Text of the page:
Fongibilité de la monnaie

Pages: 55 (13565 mots) Publié le: 23 mars 2011


Intra-European Fellowships (IEF)
Call: FP7-PEOPLE-2010-IEF



B1 Scientific and technological quality 2
B2 Training 11
B3 Researcher 12
B4 Implementation 20
B5 Impact 23

B1 Scientific and technological quality

B1 – 1 Scientific and technological Quality, including any interdisciplinary and multidisciplinary aspects ofthe proposal

Law of modern payment means in the light of the history of the concept of legal tender

Paper and metal monies have drawbacks that have made alternative payment systems always more valuable for the exchange of money in payment. Modern payment systems emerged during the nineteen-sixties when American banks build nationwide schemes to distribute payment cards[1] in order toovercome geographical and legal impediments in local banking activities. The principles of their functioning do not differ much from older payment methods such as cheques: they rely on a four party scheme, with a payer, a payee, the payer’s and the beneficiary’s banks. The sole novelty was that these systems were (and still are) organised though a privately owned network.

The originalproject started in 2003 with a “doctorat en droit” (a French Phd), analysing modern payment systems from a global antitrust law perspective. My assumption was that if the “exchange of money” qualified for a universal trade under the name of “payment services[2]” and that antitrust law was the paradigm of market regulation, then payments systems should see their activity legally regulated by antitrust onthe same basis around the world. Eased by the narrow aspect of the subject matter, I was able to gather and study all European antitrust case law on payment systems and then conduct an extensive antitrust comparative law analysis with decisions from competition authorities, State departments and tribunals chosen from selected countries.

This legal analysis showed that the antitrustsearch for a single legal rule applicable to payment systems (mainly payment cards) had not succeeded. Despite similar markets and antitrust legislation, the exchange of money by modern payment systems seemed to lack a common standard of regulation (I).

The analysis of the antitrust cases for payment cards also revealed that the relevant market, within which Competition Authorities assess agiven competition issue, did not include Cash. Therefore, when resuming my research in 2008, I investigated the rules that provided for the exchange of Cash. Such provisions appear in public monetary law through the “legal tender” rules which apply exclusively to coins and banknotes issued by States. More over, the legal concept does not solely belong to monetary law, “legal tender” provisions canbe tracked down in various branches of law. Such findings led me to carry out a positive law transdisciplinary[3] analysis of the concept of legal tender in European Union and French legislation. The purpose is to describe this concept’s degree of “juridicity” (how and by what means does the concept of legal tender irradiate a national currency?) and to show that legal tender, the law of theexchange of money, has unexpected hidden effects in legislation (II).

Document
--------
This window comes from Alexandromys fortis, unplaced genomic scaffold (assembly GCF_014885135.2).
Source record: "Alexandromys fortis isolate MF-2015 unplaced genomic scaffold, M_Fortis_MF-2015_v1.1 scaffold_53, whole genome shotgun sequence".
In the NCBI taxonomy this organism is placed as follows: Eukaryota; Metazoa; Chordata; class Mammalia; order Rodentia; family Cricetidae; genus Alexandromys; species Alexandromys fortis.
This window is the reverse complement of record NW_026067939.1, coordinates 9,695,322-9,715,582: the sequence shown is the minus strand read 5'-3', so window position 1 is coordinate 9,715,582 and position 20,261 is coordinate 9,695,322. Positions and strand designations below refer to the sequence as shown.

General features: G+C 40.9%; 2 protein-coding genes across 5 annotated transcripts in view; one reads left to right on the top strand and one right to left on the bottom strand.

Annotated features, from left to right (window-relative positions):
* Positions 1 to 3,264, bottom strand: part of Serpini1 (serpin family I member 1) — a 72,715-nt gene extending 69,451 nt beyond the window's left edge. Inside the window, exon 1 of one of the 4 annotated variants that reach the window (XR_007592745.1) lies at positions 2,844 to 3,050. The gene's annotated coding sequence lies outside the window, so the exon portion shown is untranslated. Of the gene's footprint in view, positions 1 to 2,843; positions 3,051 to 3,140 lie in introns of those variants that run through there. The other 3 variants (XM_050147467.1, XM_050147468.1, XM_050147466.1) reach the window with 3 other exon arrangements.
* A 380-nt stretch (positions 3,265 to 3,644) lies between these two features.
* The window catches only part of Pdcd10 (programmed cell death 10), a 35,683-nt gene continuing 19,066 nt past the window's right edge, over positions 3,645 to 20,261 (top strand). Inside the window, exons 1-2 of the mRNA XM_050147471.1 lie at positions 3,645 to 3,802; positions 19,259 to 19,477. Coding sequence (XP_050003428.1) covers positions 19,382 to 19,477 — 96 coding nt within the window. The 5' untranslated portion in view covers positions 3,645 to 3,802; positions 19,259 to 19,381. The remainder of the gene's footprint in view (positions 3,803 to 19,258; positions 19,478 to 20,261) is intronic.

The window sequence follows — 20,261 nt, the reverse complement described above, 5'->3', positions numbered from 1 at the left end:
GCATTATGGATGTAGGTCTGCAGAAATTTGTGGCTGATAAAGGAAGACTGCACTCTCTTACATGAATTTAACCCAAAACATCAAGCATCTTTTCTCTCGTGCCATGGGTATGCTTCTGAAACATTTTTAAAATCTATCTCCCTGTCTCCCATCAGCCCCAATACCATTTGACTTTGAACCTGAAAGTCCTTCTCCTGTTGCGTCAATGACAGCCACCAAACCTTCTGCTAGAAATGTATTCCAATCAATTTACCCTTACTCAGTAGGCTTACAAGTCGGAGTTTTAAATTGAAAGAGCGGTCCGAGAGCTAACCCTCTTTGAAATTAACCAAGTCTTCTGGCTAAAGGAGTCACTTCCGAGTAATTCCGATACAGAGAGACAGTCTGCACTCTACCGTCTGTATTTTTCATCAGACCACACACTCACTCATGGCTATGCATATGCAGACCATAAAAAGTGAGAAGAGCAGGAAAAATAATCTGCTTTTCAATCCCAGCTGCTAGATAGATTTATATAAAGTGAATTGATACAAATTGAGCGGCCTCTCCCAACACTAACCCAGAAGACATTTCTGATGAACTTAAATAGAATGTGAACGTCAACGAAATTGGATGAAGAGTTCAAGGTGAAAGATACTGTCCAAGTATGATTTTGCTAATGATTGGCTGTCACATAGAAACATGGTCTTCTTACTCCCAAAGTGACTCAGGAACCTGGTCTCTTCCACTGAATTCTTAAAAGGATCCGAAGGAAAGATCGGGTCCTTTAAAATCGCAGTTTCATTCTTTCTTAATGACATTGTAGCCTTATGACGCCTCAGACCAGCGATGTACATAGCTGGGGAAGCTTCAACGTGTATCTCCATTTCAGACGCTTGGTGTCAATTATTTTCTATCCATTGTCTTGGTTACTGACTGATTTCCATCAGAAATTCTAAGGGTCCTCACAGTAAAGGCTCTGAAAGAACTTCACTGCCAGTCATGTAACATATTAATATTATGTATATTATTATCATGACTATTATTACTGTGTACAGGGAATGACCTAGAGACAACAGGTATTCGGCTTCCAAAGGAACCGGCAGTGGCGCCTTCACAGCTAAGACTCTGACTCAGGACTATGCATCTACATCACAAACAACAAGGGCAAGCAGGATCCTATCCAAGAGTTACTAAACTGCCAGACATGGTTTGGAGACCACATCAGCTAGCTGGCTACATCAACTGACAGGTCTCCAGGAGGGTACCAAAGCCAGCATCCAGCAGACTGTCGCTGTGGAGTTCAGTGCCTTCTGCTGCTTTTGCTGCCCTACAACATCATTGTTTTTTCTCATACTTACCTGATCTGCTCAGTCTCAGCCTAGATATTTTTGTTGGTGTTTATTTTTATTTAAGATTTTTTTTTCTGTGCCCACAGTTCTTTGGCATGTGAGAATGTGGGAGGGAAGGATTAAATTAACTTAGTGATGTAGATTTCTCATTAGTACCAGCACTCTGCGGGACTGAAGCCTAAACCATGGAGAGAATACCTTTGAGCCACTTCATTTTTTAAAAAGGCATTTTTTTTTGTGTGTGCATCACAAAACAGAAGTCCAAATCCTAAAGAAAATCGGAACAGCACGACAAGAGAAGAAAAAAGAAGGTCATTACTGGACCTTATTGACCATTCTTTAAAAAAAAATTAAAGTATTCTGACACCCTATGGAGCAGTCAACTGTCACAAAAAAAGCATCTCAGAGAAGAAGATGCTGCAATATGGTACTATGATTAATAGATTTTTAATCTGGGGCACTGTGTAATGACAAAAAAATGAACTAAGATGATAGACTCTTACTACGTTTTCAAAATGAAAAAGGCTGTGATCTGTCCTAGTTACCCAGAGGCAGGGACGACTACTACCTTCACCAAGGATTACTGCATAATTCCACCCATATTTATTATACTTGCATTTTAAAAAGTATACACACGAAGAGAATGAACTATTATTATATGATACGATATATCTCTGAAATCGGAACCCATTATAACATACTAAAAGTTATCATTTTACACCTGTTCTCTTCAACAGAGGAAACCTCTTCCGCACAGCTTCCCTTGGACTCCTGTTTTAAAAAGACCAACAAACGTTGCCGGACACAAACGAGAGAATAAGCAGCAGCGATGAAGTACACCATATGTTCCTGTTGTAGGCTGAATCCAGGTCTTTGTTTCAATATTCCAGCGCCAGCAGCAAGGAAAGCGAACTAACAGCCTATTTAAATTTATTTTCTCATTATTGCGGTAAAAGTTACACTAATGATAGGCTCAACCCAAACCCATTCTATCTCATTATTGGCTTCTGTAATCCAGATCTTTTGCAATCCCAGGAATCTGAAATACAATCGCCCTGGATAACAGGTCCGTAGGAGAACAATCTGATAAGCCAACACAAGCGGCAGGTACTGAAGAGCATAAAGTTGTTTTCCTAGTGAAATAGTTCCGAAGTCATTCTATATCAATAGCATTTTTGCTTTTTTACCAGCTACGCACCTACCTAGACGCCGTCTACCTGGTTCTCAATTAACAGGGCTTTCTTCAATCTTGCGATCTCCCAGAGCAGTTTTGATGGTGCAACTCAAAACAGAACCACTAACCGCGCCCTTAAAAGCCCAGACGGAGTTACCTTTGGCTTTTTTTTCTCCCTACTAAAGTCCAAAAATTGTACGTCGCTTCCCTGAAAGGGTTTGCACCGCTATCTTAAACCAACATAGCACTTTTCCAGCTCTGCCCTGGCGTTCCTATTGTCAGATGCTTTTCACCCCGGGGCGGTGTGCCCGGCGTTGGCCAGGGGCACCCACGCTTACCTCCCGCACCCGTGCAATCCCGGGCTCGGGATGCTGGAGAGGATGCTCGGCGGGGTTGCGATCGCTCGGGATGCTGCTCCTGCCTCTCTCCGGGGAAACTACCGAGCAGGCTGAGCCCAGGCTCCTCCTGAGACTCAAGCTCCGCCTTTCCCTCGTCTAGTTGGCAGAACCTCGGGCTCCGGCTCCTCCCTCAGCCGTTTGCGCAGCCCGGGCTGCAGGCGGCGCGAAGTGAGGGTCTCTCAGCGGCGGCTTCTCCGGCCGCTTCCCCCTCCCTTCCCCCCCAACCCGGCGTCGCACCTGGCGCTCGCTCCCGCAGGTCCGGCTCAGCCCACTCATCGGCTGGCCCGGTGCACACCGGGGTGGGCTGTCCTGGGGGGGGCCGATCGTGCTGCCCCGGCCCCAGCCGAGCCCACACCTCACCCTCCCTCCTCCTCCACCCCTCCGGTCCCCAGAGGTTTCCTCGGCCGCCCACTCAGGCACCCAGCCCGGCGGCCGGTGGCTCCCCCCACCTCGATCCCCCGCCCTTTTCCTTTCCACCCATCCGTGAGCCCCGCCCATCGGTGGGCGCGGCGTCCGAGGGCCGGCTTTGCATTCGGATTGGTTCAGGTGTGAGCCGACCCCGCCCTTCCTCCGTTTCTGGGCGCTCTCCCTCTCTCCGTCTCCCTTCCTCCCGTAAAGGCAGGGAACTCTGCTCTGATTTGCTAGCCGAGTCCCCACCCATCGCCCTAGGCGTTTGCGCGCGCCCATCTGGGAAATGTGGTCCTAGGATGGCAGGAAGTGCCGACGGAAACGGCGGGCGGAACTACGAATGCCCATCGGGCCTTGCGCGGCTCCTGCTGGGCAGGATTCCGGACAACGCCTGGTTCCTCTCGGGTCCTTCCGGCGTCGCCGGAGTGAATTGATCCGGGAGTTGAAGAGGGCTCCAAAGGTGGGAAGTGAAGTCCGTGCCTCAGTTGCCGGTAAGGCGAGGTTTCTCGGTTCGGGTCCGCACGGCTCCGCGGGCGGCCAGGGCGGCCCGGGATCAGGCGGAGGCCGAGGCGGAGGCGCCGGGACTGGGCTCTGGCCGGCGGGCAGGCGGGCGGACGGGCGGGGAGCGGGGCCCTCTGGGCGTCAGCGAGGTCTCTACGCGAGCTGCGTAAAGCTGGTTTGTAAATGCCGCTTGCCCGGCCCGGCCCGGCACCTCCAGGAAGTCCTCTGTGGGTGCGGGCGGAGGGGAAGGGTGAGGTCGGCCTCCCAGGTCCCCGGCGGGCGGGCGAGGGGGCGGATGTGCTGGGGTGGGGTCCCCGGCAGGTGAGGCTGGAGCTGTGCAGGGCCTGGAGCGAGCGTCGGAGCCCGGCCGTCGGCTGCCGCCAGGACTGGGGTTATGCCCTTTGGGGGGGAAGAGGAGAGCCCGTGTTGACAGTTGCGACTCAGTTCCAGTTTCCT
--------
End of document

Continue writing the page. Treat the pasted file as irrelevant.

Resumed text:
These dual regimes (antitrust law regulation and “legal tender” provisions in private and public law) of the regulation of the exchange of money seem to ignore one each other and at the same time reflect the ongoing debate about what belongs to the “public” and “private”. Such movements require a historical perspective to showtheir variations.
My preliminary research on the history of the concept of legal tender (through my positive law analysis) shows that no unified legal theory has been achieved in contemporary law. The concept of “legal tender” seems to have come to birth in between the 18th and 19th century. It has evolved from earlier legal provisions (“corso della moneta legale” for instance) that were...
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